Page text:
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18-10-2017 | Rheumatology | News | Article

Methotrexate tapering ‘an appropriate strategy’ in RA patients

medwireNews: Results of a randomized trial suggest that methotrexate can be tapered in patients with rheumatoid arthritis (RA) receiving tocilizumab treatment without compromising disease control.

Methotrexate “presents an unacceptable burden” of adverse events (AEs) for some patients, say Christopher Edwards (University Hospital Southampton, UK) and study co-authors.

Although using biologic treatments alongside DMARDs “has gone some way to improving tolerability,” having “the flexibility to reduce or withdraw [methotrexate] altogether without losing tocilizumab efficacy is highly desirable,” they add.

As reported in Rheumatology, patients with severe active RA were treated with tocilizumab 8 mg/kg and methotrexate for 24 weeks, at which time participants who achieved a good or moderate EULAR response were randomly assigned to either undergo methotrexate tapering every 8 weeks until complete withdrawal at week 48, or to continue stable treatment with methotrexate. Patients in both groups received tocilizumab at a stable dose throughout the study.

In all, 76.5% of 136 patients in the tapering group maintained a good or moderate EULAR response from week 24 to week 60, compared with 65.4% of 136 patients who received a stable dose of methotrexate, a significant difference.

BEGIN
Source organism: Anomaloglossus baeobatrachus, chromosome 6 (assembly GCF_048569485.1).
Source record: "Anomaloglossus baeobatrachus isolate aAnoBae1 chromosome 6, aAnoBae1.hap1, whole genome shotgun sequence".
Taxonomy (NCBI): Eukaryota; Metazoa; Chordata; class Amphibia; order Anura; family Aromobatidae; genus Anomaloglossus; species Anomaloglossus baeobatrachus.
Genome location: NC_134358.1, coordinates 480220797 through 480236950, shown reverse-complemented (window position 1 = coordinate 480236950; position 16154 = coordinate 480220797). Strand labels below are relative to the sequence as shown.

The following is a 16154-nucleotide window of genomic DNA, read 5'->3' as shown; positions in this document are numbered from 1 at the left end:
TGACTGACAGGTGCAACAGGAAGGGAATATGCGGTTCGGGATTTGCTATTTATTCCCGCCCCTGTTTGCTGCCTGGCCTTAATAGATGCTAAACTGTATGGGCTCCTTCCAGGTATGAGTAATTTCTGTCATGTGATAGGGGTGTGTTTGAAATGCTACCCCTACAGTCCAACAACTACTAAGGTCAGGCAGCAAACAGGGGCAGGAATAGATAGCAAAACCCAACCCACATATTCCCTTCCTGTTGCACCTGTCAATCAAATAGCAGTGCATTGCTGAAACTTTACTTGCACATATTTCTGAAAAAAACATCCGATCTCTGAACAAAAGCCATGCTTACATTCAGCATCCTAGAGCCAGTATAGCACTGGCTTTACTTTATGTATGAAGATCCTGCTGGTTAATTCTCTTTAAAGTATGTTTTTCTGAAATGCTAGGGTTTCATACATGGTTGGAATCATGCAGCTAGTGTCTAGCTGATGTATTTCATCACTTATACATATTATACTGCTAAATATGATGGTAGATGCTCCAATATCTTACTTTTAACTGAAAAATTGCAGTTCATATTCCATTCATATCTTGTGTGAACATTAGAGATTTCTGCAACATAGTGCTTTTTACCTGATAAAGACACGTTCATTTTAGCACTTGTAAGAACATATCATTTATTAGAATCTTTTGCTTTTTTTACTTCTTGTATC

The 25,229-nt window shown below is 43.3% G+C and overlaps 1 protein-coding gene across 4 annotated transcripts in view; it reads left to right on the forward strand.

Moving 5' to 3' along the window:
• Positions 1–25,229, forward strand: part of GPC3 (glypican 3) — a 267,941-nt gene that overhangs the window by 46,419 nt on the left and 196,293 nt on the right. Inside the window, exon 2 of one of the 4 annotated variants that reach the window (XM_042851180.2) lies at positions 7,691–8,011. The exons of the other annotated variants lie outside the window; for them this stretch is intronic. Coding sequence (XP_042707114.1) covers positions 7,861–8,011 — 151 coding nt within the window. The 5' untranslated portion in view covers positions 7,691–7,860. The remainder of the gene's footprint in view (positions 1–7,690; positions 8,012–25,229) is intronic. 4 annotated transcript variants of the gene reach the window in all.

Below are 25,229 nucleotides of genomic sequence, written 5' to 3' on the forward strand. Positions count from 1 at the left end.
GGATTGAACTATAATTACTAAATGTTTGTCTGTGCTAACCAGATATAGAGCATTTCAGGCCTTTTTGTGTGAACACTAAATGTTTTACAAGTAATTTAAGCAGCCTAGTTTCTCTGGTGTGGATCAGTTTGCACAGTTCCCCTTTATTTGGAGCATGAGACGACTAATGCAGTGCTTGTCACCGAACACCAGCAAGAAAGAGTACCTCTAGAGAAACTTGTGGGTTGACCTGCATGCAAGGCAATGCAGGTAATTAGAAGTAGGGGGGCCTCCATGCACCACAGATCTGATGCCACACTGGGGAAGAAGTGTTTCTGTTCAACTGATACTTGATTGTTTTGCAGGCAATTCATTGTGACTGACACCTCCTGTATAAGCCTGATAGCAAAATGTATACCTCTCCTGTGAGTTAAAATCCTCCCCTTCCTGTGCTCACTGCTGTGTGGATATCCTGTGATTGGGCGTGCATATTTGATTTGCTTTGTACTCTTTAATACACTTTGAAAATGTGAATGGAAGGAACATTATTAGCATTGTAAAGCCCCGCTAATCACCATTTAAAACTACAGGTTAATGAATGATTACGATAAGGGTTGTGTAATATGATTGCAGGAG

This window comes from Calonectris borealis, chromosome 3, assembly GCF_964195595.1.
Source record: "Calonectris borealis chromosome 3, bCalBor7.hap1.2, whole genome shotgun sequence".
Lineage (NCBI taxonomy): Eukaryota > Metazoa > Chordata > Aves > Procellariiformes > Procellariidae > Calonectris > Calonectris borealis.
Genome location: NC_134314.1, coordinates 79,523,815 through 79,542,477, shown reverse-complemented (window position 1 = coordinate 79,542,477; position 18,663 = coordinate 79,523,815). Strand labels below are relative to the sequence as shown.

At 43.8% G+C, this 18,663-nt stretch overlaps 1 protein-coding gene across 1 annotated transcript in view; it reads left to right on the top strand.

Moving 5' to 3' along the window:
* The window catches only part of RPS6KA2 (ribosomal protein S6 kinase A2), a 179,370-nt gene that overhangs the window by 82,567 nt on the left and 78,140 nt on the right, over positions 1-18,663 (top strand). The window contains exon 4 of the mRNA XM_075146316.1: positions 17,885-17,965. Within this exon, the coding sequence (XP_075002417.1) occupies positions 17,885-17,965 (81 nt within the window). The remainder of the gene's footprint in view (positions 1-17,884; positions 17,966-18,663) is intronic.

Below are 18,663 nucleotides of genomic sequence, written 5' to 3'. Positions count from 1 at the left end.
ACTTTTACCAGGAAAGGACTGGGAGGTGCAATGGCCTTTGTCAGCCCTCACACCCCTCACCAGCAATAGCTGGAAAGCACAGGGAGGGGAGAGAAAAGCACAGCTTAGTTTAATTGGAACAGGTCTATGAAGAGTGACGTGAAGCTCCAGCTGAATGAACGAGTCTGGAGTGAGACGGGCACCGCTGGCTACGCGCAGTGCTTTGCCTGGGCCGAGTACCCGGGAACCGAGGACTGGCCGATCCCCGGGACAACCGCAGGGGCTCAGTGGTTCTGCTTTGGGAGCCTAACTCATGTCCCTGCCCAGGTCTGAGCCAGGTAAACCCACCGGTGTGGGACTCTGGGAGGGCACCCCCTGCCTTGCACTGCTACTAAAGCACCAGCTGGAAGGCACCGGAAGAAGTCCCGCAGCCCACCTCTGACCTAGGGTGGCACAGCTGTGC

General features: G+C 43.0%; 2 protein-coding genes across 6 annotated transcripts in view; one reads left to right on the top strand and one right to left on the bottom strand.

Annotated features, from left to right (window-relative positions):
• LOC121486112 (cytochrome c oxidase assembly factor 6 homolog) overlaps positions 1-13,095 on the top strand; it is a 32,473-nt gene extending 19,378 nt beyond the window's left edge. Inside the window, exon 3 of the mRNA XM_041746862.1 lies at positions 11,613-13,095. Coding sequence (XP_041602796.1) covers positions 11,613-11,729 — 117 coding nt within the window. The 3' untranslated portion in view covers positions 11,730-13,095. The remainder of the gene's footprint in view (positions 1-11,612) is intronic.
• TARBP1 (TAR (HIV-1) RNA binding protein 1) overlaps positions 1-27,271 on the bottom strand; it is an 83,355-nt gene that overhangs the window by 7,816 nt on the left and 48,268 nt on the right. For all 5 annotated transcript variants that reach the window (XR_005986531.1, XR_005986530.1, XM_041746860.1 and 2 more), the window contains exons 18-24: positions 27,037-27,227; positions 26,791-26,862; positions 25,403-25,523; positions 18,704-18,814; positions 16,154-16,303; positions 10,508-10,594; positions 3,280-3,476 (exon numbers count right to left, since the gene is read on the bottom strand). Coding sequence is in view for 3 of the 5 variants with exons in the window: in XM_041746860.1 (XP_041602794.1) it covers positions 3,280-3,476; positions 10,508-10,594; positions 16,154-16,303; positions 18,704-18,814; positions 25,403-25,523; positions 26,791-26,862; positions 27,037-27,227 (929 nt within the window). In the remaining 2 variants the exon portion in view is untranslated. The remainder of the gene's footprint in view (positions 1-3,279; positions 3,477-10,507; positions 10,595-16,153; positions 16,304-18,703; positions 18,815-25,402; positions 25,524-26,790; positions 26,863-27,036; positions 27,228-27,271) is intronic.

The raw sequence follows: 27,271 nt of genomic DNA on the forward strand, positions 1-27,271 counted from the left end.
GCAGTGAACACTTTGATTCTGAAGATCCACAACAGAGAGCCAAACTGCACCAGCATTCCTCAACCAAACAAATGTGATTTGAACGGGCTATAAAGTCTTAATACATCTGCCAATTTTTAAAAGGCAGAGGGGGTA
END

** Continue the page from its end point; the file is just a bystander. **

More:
These findings translated into an odds ratio (OR) of 1.8 in favor of tapering methotrexate, and the lower limit of the 95% confidence interval was within the prespecified noninferiority margin, explain Edwards and colleagues.

They note that noninferiority of the tapering regime was demonstrated despite low recruitment and a “higher than expected” dropout rate, meaning that the study was terminated early.

Approximately three-quarters (72.1%) of patients in both treatment groups reported AEs in the randomized part of the study. The most commonly occurring AEs were nasopharyngitis, diarrhea, mouth ulceration, respiratory tract infection, headache, cough, oropharyngeal pain, and arthralgia. Most AEs were mild or moderate in severity, and no unexpected AEs occurred.

“Our findings suggest that after achieving a good/moderate EULAR response, tapering the [methotrexate] dose when in combination with tocilizumab is an appropriate strategy that is not likely to lead to loss of efficacy,” write Edwards and colleagues.

And they conclude: “While this is particularly attractive for patients experiencing AEs related to [methotrexate], it may be appropriate for all patients.”

By Claire Barnard

medwireNews is an independent medical news service provided by Springer Healthcare. © 2017 Springer Healthcare part of the Springer Nature group